As new information emerges, our approach to rehabilitation should be modified to reflect the most current training concepts. The current approach to rehabilitating injured throwing athletes is based on a program first introduced in the late 1970s. It is antiquated, ineffective and it stifles the creativity and adjustability necessary to achieve consistently positive outcomes.

    We believe it is time for a change.


    Our recommendations:

    1. As soon as intra-operative bleeding is curtailed, remove the bulky dressing and eliminate all post-operative icing.
    2. Start Marc Pro for at least 16 hours per day to assist with exudate evacuation, thereby creating a more optimal healing environment.
    3. Add multidimensional low amplitude oscillations and gradually increase intensity as early as tissue integrity will allow.
    4. Begin early progressions of functional range of motion including active movements in multiple planes and in “throwing-like” exercises performed within pain limits. High-frequency, low-intensity motion should begin the day after surgery.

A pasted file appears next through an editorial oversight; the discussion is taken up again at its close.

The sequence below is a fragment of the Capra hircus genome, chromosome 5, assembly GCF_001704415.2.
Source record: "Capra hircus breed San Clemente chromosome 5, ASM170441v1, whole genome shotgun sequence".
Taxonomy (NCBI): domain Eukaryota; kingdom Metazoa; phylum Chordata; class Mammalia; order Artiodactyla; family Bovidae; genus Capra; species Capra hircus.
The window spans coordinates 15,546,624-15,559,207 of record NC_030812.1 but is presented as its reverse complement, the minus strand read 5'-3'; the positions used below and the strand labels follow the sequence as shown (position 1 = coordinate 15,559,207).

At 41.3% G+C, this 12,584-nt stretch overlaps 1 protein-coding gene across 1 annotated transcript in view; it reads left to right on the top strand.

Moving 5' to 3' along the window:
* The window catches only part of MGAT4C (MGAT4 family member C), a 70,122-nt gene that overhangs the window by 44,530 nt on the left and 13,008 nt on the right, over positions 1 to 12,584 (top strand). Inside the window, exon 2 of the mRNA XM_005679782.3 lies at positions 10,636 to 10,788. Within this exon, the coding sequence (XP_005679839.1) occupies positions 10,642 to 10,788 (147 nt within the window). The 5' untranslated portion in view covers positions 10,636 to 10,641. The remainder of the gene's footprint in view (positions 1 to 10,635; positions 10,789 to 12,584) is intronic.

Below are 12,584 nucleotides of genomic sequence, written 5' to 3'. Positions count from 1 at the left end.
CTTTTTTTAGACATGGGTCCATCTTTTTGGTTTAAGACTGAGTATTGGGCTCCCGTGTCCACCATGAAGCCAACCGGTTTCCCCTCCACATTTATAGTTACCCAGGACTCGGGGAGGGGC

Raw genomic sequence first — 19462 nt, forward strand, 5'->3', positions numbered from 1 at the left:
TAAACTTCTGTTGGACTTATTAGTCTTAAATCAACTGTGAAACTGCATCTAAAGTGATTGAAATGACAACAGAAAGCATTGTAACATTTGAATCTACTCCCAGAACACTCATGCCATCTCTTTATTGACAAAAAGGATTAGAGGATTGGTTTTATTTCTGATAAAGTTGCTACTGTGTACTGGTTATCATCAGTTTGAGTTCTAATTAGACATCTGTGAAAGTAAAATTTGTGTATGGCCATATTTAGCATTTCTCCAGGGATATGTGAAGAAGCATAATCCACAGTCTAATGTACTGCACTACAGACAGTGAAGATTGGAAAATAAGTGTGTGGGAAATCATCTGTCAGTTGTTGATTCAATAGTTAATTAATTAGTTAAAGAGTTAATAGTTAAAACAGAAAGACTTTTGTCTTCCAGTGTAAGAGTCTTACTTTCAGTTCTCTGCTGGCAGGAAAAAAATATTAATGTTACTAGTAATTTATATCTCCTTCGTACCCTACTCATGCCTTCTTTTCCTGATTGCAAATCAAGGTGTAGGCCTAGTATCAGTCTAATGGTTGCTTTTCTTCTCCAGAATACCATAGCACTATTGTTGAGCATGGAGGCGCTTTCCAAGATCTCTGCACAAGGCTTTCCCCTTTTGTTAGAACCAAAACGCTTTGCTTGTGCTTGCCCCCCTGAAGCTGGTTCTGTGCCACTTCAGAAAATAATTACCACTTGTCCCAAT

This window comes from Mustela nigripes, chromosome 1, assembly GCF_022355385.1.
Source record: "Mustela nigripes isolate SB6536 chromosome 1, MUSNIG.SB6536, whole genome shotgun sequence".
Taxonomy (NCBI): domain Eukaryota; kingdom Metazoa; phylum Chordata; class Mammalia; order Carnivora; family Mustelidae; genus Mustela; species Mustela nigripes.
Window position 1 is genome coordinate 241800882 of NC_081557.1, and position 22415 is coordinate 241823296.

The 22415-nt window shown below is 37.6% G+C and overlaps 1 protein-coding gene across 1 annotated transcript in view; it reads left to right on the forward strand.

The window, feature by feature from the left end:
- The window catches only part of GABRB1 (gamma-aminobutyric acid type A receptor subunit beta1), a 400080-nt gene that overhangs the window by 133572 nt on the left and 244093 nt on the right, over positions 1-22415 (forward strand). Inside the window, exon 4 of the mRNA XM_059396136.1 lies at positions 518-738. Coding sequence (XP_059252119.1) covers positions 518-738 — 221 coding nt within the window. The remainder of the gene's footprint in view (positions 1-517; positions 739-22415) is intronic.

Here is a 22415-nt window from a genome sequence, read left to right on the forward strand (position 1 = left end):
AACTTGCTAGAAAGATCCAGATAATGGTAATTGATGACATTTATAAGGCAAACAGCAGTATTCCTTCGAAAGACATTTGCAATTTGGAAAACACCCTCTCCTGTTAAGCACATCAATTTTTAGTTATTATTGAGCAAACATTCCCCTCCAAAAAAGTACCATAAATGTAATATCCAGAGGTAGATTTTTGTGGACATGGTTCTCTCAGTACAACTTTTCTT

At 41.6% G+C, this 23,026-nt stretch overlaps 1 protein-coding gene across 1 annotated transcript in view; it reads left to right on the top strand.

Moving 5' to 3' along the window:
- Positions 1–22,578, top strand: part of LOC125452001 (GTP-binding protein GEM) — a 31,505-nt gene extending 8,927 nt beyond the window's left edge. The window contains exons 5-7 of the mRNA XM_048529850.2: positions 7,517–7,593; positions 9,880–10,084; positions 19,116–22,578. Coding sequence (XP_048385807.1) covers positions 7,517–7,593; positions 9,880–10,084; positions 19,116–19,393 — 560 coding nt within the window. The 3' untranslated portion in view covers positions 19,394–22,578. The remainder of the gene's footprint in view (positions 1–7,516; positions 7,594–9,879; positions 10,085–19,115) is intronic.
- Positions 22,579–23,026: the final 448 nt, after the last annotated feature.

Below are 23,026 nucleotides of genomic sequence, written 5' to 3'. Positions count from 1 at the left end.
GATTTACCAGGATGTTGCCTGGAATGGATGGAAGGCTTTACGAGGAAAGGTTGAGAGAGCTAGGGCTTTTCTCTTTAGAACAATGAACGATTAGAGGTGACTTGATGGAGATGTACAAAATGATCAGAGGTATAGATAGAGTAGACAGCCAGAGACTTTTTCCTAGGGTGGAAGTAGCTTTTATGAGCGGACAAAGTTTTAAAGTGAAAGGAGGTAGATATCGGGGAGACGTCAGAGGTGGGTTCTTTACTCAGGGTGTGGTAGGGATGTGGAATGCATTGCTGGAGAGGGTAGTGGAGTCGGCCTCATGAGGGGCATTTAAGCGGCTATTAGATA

5. Challenge all non-throwing arm attractors with light perturbations, variability and unpredictable loads ASAP after surgery.
    6. Incrementally challenge the Throwing Arm Attractor as soon as tissue integrity allows. use low grade
    7. Integrate variability/unpredictability early in the rehab process and influence more efficient movement patterns using self-organization techniques.
    8. Utilize technology such as MOTUS® and MuscleSound® to measure stress and fatigue objectively, but teach our patients/players to become intimately familiar with how their arms feel. Let that be the ultimate guide for the process.
    9. Design return to throwing and rehabilitative processes that allow each player to modulate his training experience based on how his arm and body feel on any given day, at any given moment.